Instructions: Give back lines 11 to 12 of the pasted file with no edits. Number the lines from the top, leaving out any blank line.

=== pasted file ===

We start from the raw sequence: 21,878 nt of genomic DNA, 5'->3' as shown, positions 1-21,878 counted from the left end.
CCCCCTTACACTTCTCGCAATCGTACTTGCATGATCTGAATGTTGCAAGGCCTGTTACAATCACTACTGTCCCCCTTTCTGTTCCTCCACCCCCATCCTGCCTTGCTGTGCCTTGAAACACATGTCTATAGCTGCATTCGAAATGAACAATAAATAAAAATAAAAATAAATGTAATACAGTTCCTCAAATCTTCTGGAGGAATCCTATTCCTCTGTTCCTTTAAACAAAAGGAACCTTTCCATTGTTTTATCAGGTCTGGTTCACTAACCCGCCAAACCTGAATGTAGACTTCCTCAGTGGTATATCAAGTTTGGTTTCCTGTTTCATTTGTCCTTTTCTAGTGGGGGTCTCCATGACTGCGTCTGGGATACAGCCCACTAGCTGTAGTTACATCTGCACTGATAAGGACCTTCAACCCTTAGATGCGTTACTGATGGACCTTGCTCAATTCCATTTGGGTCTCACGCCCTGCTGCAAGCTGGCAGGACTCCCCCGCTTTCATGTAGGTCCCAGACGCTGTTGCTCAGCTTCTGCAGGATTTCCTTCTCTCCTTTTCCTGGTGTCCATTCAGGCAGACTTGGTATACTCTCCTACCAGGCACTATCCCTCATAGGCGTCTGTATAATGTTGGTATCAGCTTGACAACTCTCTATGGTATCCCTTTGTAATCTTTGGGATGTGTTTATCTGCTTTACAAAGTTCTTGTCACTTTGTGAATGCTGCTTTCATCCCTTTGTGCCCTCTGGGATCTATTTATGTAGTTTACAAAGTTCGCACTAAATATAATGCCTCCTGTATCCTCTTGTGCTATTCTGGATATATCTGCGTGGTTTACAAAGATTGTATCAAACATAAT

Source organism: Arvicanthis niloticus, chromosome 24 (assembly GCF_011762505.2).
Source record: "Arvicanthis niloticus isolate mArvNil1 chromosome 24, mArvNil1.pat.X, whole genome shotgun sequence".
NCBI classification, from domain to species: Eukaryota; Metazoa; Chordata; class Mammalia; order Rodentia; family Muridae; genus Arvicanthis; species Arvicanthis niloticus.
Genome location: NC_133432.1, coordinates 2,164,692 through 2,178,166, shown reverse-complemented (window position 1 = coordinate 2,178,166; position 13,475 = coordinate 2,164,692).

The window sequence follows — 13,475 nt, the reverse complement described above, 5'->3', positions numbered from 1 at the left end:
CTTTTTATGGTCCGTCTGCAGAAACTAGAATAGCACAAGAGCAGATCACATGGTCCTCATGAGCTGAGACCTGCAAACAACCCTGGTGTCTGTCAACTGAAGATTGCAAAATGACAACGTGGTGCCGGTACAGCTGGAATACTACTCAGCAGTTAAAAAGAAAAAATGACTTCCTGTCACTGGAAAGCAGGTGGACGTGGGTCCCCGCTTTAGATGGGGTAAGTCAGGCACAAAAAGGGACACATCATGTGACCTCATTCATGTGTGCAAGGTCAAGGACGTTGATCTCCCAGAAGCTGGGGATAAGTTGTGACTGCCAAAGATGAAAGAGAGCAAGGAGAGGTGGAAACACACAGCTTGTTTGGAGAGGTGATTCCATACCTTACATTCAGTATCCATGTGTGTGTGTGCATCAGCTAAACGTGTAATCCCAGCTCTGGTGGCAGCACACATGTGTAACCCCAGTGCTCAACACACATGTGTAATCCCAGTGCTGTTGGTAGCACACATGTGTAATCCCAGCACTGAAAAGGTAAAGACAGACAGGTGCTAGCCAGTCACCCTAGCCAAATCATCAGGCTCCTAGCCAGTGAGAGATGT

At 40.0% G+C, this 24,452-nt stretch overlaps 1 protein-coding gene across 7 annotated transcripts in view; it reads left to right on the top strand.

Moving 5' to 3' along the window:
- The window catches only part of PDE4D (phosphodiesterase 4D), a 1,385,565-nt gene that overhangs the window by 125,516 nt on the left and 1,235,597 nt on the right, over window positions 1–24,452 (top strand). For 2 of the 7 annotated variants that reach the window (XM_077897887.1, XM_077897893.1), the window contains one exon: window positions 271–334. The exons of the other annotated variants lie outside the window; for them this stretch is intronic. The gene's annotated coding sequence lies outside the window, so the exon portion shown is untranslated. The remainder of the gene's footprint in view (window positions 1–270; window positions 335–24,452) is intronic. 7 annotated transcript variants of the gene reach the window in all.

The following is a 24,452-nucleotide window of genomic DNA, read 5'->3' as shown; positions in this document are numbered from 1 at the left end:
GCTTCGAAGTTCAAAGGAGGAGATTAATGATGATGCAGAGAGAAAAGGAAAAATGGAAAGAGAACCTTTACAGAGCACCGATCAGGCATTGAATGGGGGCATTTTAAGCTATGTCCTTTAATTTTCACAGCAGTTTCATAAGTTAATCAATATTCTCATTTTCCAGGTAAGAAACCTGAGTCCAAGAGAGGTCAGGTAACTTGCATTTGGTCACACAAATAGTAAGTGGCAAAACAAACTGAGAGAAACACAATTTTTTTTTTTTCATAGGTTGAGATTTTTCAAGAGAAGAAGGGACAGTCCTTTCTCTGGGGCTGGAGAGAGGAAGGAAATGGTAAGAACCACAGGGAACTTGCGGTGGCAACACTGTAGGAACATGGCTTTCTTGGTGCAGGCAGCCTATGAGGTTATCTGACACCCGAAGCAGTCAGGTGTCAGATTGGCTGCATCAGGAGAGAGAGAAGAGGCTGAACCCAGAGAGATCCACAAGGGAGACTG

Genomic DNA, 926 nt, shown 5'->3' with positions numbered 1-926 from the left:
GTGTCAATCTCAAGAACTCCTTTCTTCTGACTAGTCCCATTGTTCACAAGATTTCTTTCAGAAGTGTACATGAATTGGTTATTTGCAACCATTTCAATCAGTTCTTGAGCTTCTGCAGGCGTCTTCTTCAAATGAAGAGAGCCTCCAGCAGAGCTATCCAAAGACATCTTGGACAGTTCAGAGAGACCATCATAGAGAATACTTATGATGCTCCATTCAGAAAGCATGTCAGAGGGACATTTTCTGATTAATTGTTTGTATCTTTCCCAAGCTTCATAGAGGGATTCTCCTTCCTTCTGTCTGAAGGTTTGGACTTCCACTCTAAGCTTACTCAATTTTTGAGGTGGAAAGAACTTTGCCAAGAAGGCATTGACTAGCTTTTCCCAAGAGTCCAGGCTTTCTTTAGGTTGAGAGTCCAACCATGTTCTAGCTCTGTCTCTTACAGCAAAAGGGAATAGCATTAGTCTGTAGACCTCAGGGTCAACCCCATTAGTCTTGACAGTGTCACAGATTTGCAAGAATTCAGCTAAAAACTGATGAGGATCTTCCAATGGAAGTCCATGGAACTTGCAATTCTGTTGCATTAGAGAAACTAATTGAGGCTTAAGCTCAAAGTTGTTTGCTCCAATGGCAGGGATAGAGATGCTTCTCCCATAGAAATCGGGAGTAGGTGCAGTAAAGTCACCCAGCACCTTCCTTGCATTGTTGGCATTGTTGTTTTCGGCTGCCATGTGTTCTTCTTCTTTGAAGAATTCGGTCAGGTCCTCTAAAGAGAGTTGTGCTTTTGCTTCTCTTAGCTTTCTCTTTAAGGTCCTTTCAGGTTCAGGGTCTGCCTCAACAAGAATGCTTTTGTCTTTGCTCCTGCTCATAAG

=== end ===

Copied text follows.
- The window catches only part of PDE4D (phosphodiesterase 4D), a 1,385,565-nt gene that overhangs the window by 125,516 nt on the left and 1,235,597 nt on the right, over window positions 1–24,452 (top strand). For 2 of the 7 annotated variants that reach the window (XM_077897887.1, XM_077897893.1), the window contains one exon: window positions 271–334. The exons of the other annotated variants lie outside the window; for them this stretch is intronic. The gene's annotated coding sequence lies outside the window, so the exon portion shown is untranslated. The remainder of the gene's footprint in view (window positions 1–270; window positions 335–24,452) is intronic. 7 annotated transcript variants of the gene reach the window in all.

The following is a 24,452-nucleotide window of genomic DNA, read 5'->3' as shown; positions in this document are numbered from 1 at the left end: